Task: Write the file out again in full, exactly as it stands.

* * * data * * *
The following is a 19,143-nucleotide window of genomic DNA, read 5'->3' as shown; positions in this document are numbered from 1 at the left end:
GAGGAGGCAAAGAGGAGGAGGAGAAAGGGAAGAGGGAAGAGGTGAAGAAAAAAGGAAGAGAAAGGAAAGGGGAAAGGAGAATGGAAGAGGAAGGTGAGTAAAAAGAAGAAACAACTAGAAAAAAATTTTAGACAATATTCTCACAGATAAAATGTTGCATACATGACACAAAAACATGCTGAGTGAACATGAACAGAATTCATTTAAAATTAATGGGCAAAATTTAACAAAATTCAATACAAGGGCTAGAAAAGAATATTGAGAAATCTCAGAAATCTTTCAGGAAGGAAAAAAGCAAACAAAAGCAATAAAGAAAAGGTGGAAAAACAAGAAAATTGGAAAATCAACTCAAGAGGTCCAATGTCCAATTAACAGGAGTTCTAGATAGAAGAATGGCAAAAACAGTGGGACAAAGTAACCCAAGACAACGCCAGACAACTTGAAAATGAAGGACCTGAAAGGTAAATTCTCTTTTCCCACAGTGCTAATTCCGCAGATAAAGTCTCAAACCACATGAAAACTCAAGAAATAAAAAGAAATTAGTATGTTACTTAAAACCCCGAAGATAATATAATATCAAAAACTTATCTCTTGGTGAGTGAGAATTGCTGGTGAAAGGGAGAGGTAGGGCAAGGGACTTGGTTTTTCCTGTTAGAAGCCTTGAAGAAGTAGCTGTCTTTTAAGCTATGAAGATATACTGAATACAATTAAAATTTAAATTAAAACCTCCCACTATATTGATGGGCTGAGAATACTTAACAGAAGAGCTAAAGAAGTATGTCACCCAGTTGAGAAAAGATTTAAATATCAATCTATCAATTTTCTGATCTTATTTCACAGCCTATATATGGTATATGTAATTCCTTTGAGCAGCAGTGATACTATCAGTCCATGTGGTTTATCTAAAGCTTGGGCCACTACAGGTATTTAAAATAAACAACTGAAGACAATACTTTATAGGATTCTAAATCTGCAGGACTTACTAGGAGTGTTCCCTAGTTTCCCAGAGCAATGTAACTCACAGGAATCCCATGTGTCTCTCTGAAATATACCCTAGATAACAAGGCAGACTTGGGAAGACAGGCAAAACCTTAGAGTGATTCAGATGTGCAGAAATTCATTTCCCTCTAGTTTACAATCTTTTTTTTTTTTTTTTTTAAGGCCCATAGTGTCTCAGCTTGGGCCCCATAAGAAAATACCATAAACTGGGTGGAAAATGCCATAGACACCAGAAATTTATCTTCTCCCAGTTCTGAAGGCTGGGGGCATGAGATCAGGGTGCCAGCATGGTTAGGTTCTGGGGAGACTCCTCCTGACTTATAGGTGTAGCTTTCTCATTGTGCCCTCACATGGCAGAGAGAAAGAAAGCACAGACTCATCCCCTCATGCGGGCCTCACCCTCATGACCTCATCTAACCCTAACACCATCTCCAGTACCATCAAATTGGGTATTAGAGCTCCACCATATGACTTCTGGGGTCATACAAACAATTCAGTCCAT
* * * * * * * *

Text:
The following is a 19,143-nucleotide window of genomic DNA, read 5'->3' as shown; positions in this document are numbered from 1 at the left end:
GAGGAGGCAAAGAGGAGGAGGAGAAAGGGAAGAGGGAAGAGGTGAAGAAAAAAGGAAGAGAAAGGAAAGGGGAAAGGAGAATGGAAGAGGAAGGTGAGTAAAAAGAAGAAACAACTAGAAAAAAATTTTAGACAATATTCTCACAGATAAAATGTTGCATACATGACACAAAAACATGCTGAGTGAACATGAACAGAATTCATTTAAAATTAATGGGCAAAATTTAACAAAATTCAATACAAGGGCTAGAAAAGAATATTGAGAAATCTCAGAAATCTTTCAGGAAGGAAAAAAGCAAACAAAAGCAATAAAGAAAAGGTGGAAAAACAAGAAAATTGGAAAATCAACTCAAGAGGTCCAATGTCCAATTAACAGGAGTTCTAGATAGAAGAATGGCAAAAACAGTGGGACAAAGTAACCCAAGACAACGCCAGACAACTTGAAAATGAAGGACCTGAAAGGTAAATTCTCTTTTCCCACAGTGCTAATTCCGCAGATAAAGTCTCAAACCACATGAAAACTCAAGAAATAAAAAGAAATTAGTATGTTACTTAAAACCCCGAAGATAATATAATATCAAAAACTTATCTCTTGGTGAGTGAGAATTGCTGGTGAAAGGGAGAGGTAGGGCAAGGGACTTGGTTTTTCCTGTTAGAAGCCTTGAAGAAGTAGCTGTCTTTTAAGCTATGAAGATATACTGAATACAATTAAAATTTAAATTAAAACCTCCCACTATATTGATGGGCTGAGAATACTTAACAGAAGAGCTAAAGAAGTATGTCACCCAGTTGAGAAAAGATTTAAATATCAATCTATCAATTTTCTGATCTTATTTCACAGCCTATATATGGTATATGTAATTCCTTTGAGCAGCAGTGATACTATCAGTCCATGTGGTTTATCTAAAGCTTGGGCCACTACAGGTATTTAAAATAAACAACTGAAGACAATACTTTATAGGATTCTAAATCTGCAGGACTTACTAGGAGTGTTCCCTAGTTTCCCAGAGCAATGTAACTCACAGGAATCCCATGTGTCTCTCTGAAATATACCCTAGATAACAAGGCAGACTTGGGAAGACAGGCAAAACCTTAGAGTGATTCAGATGTGCAGAAATTCATTTCCCTCTAGTTTACAATCTTTTTTTTTTTTTTTTTTAAGGCCCATAGTGTCTCAGCTTGGGCCCCATAAGAAAATACCATAAACTGGGTGGAAAATGCCATAGACACCAGAAATTTATCTTCTCCCAGTTCTGAAGGCTGGGGGCATGAGATCAGGGTGCCAGCATGGTTAGGTTCTGGGGAGACTCCTCCTGACTTATAGGTGTAGCTTTCTCATTGTGCCCTCACATGGCAGAGAGAAAGAAAGCACAGACTCATCCCCTCATGCGGGCCTCACCCTCATGACCTCATCTAACCCTAACACCATCTCCAGTACCATCAAATTGGGTATTAGAGCTCCACCATATGACTTCTGGGGTCATACAAACAATTCAGTCCAT